Often when I describe where I am living to people back home in the States, I am presumed to be in Israel. Contrary to popular belief, Bethlehem is actually located in Palestine. Just five miles from the Old City in Jerusalem, Bethlehem lies within the bounds of the West Bank, in Palestine.
I walked home from the outskirts of Jerusalem late last night. Undeniably contested, Jerusalem lies on the Israeli side of the separation wall that divides the West Bank from Israel. I hopped off the bus just outside a settlement that lies on land that used to belong to friends of mine from Beit Sahour, and I walked along Hebron road until I reached Checkpoint 300, which crosses into Bethlehem. I pushed through the turnstiles, walked down the dirtied concrete ramp and entered into a hushed and now motionless taxi area. A few taxi drivers asked if I need a lift, to which I declined. Continuing on foot, I walked alongside the towering separation wall as I stepped on broken glass and trash. Approaching the main street, I saw two Israeli soldiers fixated on the side of the road keeping an eye on local activity. They looked in my direction as I made prolonged eye contact with them. Turning down a dimly lit side alley along the wall, I took my short-cut home. I looked back to see that the soldiers had moved away from their designated spots to see where I was going. Rounding the bend in the wall, I was now out of eyeshot. My mind drifted to a place of ambivalence at what is occurring here in Bethlehem. On one hand, by crossing into Bethlehem, I instantly felt “at home” and back to the safety of familiarity and friends. In the same moment, I walked alongside the monstrous apartheid wall passing soldiers with automatic weapons, and I was left with a myriad of conflicting feelings. I suppose it should be no surprise to manifest internal conflict when physically living in the tension of the Israeli occupation of Palestine.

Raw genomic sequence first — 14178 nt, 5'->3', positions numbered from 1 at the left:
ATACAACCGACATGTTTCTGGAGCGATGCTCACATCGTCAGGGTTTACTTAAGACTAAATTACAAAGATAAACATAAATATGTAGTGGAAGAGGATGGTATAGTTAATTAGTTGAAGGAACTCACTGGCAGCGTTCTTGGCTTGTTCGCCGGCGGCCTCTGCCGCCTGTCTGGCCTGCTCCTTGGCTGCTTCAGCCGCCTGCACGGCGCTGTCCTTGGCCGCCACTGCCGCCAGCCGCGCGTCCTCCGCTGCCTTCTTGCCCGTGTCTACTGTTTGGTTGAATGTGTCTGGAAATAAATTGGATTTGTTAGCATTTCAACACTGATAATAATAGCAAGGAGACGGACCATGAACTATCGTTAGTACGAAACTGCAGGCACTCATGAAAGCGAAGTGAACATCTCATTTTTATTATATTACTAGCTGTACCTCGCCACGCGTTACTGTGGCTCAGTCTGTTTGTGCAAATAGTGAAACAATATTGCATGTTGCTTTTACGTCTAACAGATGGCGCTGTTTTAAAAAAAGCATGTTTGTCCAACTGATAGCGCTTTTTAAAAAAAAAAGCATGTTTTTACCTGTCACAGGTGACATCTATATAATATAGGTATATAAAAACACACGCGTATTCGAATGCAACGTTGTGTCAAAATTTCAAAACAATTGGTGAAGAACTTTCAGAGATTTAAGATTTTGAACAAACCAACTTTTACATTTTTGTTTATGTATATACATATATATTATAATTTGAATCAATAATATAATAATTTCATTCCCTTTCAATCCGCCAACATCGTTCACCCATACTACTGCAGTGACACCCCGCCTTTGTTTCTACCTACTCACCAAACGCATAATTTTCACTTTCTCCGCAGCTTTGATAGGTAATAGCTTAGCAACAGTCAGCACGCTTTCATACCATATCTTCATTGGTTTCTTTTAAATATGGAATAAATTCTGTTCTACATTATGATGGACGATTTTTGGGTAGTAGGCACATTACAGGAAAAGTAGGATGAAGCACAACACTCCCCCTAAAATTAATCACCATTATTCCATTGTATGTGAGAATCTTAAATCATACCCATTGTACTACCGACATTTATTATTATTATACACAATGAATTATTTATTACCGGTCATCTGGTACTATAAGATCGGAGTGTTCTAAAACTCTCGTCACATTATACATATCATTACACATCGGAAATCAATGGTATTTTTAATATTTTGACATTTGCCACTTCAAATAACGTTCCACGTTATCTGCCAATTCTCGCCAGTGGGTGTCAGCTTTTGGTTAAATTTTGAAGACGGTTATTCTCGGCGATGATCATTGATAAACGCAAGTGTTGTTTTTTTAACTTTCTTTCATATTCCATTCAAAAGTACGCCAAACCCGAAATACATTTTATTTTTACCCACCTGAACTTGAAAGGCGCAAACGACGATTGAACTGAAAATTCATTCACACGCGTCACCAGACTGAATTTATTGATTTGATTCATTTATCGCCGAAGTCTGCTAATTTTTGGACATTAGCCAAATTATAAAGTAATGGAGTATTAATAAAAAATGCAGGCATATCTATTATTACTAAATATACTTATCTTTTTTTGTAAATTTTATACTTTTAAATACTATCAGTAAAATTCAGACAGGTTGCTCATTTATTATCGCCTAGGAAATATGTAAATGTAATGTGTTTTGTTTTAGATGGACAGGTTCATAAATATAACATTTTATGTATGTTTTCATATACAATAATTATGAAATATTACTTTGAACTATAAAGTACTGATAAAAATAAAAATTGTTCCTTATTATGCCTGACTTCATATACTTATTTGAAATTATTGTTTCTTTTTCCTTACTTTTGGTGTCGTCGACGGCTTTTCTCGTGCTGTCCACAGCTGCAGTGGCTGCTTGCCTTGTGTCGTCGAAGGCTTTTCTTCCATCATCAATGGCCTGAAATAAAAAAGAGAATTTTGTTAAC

As a Westerner living in Bethlehem, especially during the time of Christmas, I can’t help but think that perhaps not a lot has changed. While Palestinians have a level of deep joy and resilience like I’ve never seen before, they understand the plight of living under occupation and oppression. Very close to the same journey I walked home from Jerusalem the other night would have been similar to the route that Joseph brought Mary as they entered Bethlehem for the census that was issued by Caesar Augustus. A level of uncertainty graced their journey as well. Ambivalence of a much greater measure, I would imagine, weighed on them as they entered Bethlehem at that time. Certainly now, Palestinians also continue to feel the magnitude of uncertainty in this current context.